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Tank container with mounting means
4416384 Tank container with mounting means
Patent Drawings:Drawing: 4416384-2    Drawing: 4416384-3    
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Inventor: Bjurling
Date Issued: November 22, 1983
Application: 06/320,955
Filed: November 6, 1981
Inventors: Bjurling; Anders (Skultuna, SE)
Assignee: Dynatrans AB (Hisings Backa, SE)
Primary Examiner: Price; William
Assistant Examiner: Elkins; Gary E.
Attorney Or Agent: Brown; Laurence R.
U.S. Class: 220/1.5
Field Of Search: 220/1B; 220/1.5; 220/71; 220/401; 220/18.1; 220/70.1; 220/72.1
International Class:
U.S Patent Documents: 2477831; 2592974; 3726431; 4060174
Foreign Patent Documents: 1164068; 1912925; 2646263; 1535681; 1577510; 348702; 412053; 413236; 1362461
Other References:

Abstract: A tank container comprising a framework (1-4) and a tank (7) disposed therein.The tank (7) is secured in the framework (1-4) by means of members (8, 11) transmitting tensile forces in the axial and radial directions of the tank wall so that no bending moment is exerted on the tank wall. These members are preferably radial suspension plates (8) between the ends of the tank and the corners of the end frames and axial fastening plates (11) between the cylindrical portion of the tank and the corners of the end frames.
Claim: I claim:

1. A metal tank container comprising a framework surrounding a substantially cylindrical tank with curved surface ends disposed therein, characterized in that a plurality oflongitudinally disposed axial suspension plate members are affixed to the tank with one set mounted on the cylindrical tank surface with a mount pliable in the radial direction to bear thereupon for transmitting forces substantially only in theirlongitudinal direction and another set mounted on the tank ends with a mount pliable in the longitudinal direction to bear thereupon for transmitting forces substantially only in their radial direction and which suspension plate member sets are disposedbetween the framework and the tank at opposite ends thereof with the respective axial and radial members bearing on the tank walls substantially only in the respective axial and radial directions of the tank wall, and thereby mounted so that the forcesbetween the tank and the framework are transmitted substantially without bending moments on the curved surfaces of the tank wall.

2. A tank container according to claim 1, characterized in that the tank is provided with tank attachments with cams mounted on the axially extending plate members and the framework is provided with axially extending fastening plates 11 withslots therein receiving the cams and welded to the plate members and that the tank attachments and the radially extending suspension plates are welded to the tank before mounting the tank in the framework.

3. A tank container according to claim 2, characterized in that four suspension plates and fastening plates respectively are positioned at each end of the tank and that these plates extend between the tank and the framework at four corners.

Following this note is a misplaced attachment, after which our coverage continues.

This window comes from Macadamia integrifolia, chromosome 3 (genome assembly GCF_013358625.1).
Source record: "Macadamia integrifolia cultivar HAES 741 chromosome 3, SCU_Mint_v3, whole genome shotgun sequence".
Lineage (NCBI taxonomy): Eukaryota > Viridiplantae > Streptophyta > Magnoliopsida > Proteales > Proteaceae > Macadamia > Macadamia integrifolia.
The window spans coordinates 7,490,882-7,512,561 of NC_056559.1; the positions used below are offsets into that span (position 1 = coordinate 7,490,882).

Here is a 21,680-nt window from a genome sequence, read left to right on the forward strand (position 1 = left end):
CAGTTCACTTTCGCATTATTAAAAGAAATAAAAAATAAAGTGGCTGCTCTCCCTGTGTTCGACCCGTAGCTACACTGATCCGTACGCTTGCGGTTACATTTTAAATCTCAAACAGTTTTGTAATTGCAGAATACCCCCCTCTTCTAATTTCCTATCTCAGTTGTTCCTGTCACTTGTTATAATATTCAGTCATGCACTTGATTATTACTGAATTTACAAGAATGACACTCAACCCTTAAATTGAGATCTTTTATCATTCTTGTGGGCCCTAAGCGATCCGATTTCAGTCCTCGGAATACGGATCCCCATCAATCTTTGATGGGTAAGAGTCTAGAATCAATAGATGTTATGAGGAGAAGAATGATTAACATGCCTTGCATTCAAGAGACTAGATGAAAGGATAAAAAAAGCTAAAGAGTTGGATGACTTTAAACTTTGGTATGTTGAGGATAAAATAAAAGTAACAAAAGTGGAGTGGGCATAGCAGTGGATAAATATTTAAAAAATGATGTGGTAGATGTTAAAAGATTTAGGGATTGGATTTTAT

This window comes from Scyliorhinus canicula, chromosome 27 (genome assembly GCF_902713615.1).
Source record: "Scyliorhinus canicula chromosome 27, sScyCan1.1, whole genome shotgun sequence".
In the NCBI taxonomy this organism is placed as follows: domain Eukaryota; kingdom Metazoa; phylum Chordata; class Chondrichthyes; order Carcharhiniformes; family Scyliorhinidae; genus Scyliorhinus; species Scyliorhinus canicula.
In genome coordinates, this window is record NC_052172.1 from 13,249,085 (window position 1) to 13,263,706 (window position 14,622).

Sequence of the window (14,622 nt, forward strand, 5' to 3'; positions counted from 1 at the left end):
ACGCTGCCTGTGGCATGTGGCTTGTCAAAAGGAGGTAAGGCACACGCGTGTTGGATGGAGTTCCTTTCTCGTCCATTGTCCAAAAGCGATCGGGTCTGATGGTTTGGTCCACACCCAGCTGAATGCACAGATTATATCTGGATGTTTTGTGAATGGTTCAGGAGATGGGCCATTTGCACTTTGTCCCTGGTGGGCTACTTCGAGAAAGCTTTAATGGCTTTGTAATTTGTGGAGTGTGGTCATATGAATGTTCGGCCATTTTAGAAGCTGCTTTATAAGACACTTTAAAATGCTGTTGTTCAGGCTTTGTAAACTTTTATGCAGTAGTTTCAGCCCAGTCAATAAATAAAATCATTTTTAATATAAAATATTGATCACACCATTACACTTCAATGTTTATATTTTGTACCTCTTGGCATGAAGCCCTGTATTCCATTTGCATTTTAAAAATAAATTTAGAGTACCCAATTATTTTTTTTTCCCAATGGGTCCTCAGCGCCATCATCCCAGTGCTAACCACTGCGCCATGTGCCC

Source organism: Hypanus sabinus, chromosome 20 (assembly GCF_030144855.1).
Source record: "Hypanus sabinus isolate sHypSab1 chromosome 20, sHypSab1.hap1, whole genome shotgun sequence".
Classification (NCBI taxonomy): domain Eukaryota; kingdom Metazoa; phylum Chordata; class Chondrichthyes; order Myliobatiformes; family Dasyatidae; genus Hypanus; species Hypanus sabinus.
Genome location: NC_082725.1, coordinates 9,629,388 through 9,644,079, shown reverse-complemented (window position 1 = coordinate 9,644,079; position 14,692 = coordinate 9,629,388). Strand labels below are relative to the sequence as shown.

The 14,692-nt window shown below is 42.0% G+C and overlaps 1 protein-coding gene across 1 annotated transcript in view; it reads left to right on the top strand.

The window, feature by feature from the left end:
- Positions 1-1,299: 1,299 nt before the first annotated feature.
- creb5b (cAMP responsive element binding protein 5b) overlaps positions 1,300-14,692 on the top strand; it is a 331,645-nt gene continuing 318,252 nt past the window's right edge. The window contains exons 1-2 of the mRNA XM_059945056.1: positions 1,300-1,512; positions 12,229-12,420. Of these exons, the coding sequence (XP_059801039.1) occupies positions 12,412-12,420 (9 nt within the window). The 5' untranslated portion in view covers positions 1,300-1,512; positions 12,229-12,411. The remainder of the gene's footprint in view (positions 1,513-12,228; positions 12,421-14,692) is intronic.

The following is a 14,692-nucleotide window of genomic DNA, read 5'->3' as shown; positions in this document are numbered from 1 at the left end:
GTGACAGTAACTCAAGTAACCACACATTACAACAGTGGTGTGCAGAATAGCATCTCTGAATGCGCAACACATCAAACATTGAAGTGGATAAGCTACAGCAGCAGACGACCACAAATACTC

The present invention relates to a tank container comprising a framework and a tank disposed therein.


The tank in such a container must somehow be secured in the framework so that all the forces which occur can be transmitted, and it should be noted that these forces may be considerable with rough handling of a full container.

The most common type of securing is based on saddles or the like in the framework, in which the tank rests or is fixed. These saddles may be supplemented by rods or the like for transmission of axial forces.

Another solution to the securing problem is shown in Swedish Patent No. 326 664, where the cantilevered tank is fixed by means of cylindrical extensions of the tank shell secured in the end frames.

All the known securing devices suffer from various disadvantages, of which high consumption of material, great weight and high price may be mentioned. A fundamental disadvantage is that the securing members (for example saddles) transmit forcesto the tank obiquely or at right angles to the tank wall, which is exposed to a greater or lesser bending moment as a result and therefore has to be dimensioned accordingly with consequent high weight and costs.


The said disadvantages are according to the invention overcome in that members for transmitting forces in their longitudinal direction are disposed between the framework and the tank in the axial and radial direction of the tank wall, so that theforces between the tank and the framework are transmitted substantially without any bending moment on the tank wall.

These members may be directed in various ways, but in view of the fact that all the forces acting on the tank are axial and radial or can be divided up into such components, it is advisable to provide separate members for axial and radial forcesrespectively.

In a preferred embodiment this is brought about in such a manner that suspension plates extend radially from the respective end of the tank to the end frames of the framework for the transmission of radial forces and that fastening plates extendaxially from the cylindrical portion of the tank to the respective end frame for the transmission of axial forces.